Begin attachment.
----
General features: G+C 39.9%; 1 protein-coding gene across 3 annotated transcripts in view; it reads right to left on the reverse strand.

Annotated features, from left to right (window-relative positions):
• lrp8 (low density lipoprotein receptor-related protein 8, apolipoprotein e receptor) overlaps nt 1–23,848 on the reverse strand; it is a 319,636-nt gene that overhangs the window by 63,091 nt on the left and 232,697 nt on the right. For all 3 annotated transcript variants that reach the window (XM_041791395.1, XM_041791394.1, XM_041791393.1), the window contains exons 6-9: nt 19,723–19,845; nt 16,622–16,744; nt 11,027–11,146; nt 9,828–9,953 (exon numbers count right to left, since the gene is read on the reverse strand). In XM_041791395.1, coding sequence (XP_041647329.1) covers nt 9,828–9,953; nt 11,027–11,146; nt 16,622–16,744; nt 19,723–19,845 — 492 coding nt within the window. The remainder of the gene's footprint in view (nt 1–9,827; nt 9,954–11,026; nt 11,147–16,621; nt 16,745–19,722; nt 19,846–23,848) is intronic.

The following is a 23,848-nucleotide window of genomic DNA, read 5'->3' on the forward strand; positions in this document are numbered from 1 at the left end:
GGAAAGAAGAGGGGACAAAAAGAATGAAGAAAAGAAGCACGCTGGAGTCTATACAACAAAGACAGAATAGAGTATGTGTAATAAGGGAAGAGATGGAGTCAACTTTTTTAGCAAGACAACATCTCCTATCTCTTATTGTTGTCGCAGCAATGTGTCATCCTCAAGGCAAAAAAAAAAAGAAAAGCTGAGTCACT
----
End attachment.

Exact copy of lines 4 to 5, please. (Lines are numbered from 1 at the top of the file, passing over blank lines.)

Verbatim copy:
The following is a 23,848-nucleotide window of genomic DNA, read 5'->3' on the forward strand; positions in this document are numbered from 1 at the left end:
GGAAAGAAGAGGGGACAAAAAGAATGAAGAAAAGAAGCACGCTGGAGTCTATACAACAAAGACAGAATAGAGTATGTGTAATAAGGGAAGAGATGGAGTCAACTTTTTTAGCAAGACAACATCTCCTATCTCTTATTGTTGTCGCAGCAATGTGTCATCCTCAAGGCAAAAAAAAAAAGAAAAGCTGAGTCACT